Articles

  • Article by Peter Kimenai
  • Published on October 31st, 2016

Australian corvettes of the Bathurst-class

In February 1938 the Australian Commonwealth Naval Board (ACNB), which consisted of both government officials and flag officers of the Australian navy, defined that there was an urgent requirement for several dozens of military vessels for local defense and guard duties. The ships would have to be built both cheap and simple so there was a need for a simple and basic design. The basic requirements were defined by a displacement of approximately 500 tons, a speed of approximately 10 knots and a range of 2,000 nautical miles. The vessels would be used for mine detection and for submarine hunting. Soon it became clear that the basic requirements, as proposed by the ACNB, would not completely comply.

  • Article by Peter Kimenai
  • Published on November 9th, 2012

British submarines for the Dutch navy

September 24th 1941, the Dutch navy contacted the British Admiralty with the request to take over three new British T-class submarines. The Royal Dutch Navy had lost Hr. Ms. O 8 and Hr. Ms. O 12, due to the fact that they fell into the hands of the Germans on the14th of May 1940. Furthermore the navy would like Hr. Ms. K VII and the three boats of the K VIII-class to be removed from the fleet and in order to provide the available crew the opportunity to perform their war tasks, new submarines were required. At that time, the Royal Navy could not do without the T-class submarines, but did offer two smaller, but modern, U-class submarines to the Dutch navy.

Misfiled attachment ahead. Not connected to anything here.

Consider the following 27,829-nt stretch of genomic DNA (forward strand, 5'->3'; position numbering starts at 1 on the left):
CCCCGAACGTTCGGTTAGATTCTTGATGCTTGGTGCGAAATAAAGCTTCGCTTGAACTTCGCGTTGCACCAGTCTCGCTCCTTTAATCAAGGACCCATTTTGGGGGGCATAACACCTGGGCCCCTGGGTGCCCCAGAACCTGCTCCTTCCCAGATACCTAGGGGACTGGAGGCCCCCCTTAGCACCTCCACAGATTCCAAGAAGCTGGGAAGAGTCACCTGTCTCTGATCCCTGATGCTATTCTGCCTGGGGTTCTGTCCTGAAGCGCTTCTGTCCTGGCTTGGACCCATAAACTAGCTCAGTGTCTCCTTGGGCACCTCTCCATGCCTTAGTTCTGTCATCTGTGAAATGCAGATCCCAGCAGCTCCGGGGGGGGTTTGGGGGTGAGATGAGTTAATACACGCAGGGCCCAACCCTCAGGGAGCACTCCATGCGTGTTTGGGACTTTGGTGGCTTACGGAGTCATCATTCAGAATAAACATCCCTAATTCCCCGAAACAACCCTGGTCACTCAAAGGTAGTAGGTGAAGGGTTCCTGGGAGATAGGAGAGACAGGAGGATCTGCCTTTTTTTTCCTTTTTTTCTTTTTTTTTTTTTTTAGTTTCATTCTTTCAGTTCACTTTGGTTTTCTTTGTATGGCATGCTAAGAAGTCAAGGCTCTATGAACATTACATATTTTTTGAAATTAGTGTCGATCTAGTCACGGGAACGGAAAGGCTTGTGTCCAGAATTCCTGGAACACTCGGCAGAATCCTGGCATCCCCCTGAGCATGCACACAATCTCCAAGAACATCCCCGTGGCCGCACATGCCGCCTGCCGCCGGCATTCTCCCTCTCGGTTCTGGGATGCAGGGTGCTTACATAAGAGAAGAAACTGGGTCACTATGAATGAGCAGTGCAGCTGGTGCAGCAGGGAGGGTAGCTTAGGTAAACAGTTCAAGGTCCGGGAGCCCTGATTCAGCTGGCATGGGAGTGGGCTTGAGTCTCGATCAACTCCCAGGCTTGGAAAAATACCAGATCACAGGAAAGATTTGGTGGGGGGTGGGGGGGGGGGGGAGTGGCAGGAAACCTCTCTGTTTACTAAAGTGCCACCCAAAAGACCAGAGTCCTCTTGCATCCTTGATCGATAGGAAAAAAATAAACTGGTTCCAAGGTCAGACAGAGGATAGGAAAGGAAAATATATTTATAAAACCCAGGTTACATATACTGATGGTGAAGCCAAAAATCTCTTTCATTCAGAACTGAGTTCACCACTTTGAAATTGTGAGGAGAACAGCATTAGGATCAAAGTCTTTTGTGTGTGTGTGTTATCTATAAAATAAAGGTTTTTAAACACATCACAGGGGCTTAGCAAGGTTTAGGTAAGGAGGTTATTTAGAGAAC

• Article by Arnold Palthe
  • Published on November 13th, 2015

Focke Wulf Fw 200 Condor

One of the major shortcomings of the German Luftwaffe during the Second World War was the almost total lack of long-range heavy bombers. Not long after the Germans had begun their assault on Great-Britain, they found themselves in need of a heavy bomber suitable for attacking the British convoys far out in the Atlantic Ocean. Since the need was urgent and the time to develop a new aircraft was too short, there was only one option open to them, converting the new airliner designed by Kurt Tank, the Focke Wulf Fw 200 Condor, to a bomber. Strangely, this became one of the most succesful conversions of the war, although the Condor was not ideally suited for this role. The success lay in the fact that British convoys were extremely vulnerable to and inadequately protected from aerial attacks.

  • Article by Wilco Vermeer
  • Published on February 29th, 2012

Fokker G.1 (G-1)

On his own initiative Fokker built a, for those days, very modern looking aircraft in 1936. The twin boom tail, the short fuselage and the two engines were characteristic. Though it was intended to be a fighter aircraft, the machine got the type casting of "fighter cruiser" in order to express the extra characteristics compared to a fighter. It was a true cruiser. Even when the aircraft had not yet made its maiden flight, it was the focus of the attention at the Paris Air Show of 1936 because of its appearance and heavy armament (two 23 mm Madsen guns and two 7.9 mm machine guns in the nose cone and a flexible 7.9 mm machine gun in the rear of the fuselage).